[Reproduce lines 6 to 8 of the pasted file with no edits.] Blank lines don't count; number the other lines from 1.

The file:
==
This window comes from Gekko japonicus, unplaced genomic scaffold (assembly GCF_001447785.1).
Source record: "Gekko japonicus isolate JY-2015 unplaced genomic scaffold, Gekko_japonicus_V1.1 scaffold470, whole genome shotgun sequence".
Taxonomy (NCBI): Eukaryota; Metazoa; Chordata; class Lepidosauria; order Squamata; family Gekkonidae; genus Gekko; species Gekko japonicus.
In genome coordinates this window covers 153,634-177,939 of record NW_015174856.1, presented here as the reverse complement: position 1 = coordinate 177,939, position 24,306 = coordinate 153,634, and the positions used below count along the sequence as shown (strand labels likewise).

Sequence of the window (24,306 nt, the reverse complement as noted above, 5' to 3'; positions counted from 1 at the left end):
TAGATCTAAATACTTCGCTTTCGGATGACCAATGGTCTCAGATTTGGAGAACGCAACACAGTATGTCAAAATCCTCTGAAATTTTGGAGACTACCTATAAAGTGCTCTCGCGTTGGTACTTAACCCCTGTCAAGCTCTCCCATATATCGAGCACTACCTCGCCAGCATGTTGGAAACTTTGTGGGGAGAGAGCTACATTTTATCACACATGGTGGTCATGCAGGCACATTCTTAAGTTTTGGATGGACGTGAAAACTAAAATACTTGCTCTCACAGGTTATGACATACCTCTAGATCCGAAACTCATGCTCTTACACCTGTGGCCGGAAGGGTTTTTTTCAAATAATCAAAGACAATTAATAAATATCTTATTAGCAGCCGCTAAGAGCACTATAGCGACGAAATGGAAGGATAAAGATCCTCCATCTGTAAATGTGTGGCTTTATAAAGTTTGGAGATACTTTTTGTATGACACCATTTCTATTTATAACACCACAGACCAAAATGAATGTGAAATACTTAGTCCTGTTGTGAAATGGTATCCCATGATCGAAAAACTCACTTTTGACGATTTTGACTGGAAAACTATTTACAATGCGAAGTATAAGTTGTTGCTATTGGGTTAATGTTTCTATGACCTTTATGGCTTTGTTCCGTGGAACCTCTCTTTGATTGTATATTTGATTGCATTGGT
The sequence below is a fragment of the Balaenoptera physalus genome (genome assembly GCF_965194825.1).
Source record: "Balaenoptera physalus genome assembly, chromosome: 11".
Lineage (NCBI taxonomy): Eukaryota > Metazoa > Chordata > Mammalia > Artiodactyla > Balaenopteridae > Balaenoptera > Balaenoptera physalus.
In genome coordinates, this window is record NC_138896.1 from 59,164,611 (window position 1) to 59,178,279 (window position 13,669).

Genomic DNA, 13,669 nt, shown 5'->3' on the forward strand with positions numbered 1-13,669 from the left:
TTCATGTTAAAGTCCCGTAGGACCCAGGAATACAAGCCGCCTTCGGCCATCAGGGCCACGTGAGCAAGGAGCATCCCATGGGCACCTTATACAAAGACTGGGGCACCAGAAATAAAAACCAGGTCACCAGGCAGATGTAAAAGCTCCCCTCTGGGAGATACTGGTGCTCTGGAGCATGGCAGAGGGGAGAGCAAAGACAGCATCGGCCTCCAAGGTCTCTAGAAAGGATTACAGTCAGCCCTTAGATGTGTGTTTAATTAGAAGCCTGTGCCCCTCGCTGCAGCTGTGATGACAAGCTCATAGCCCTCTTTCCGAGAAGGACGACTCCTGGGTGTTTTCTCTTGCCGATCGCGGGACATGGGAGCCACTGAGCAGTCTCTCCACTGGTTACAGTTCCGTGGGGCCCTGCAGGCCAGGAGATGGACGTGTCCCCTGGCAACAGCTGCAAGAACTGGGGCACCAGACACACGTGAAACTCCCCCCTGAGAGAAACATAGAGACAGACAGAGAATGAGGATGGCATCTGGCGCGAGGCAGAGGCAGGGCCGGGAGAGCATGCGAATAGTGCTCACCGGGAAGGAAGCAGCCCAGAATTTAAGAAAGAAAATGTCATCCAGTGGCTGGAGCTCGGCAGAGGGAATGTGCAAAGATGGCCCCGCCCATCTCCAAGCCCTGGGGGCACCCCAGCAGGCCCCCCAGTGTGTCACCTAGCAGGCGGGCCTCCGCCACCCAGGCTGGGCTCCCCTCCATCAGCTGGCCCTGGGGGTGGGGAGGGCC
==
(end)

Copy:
TAGATCTAAATACTTCGCTTTCGGATGACCAATGGTCTCAGATTTGGAGAACGCAACACAGTATGTCAAAATCCTCTGAAATTTTGGAGACTACCTATAAAGTGCTCTCGCGTTGGTACTTAACCCCTGTCAAGCTCTCCCATATATCGAGCACTACCTCGCCAGCATGTTGGAAACTTTGTGGGGAGAGAGCTACATTTTATCACACATGGTGGTCATGCAGGCACATTCTTAAGTTTTGGATGGACGTGAAAACTAAAATACTTGCTCTCACAGGTTATGACATACCTCTAGATCCGAAACTCATGCTCTTACACCTGTGGCCGGAAGGGTTTTTTTCAAATAATCAAAGACAATTAATAAATATCTTATTAGCAGCCGCTAAGAGCACTATAGCGACGAAATGGAAGGATAAAGATCCTCCATCTGTAAATGTGTGGCTTTATAAAGTTTGGAGATACTTTTTGTATGACACCATTTCTATTTATAACACCACAGACCAAAATGAATGTGAAATACTTAGTCCTGTTGTGAAATGGTATCCCATGATCGAAAAACTCACTTTTGACGATTTTGACTGGAAAACTATTTACAATGCGAAGTATAAGTTGTTGCTATTGGGTTAATGTTTCTATGACCTTTATGGCTTTGTTCCGTGGAACCTCTCTTTGATTGTATATTTGATTGCATTGGT
The sequence below is a fragment of the Balaenoptera physalus genome (genome assembly GCF_965194825.1).
Source record: "Balaenoptera physalus genome assembly, chromosome: 11".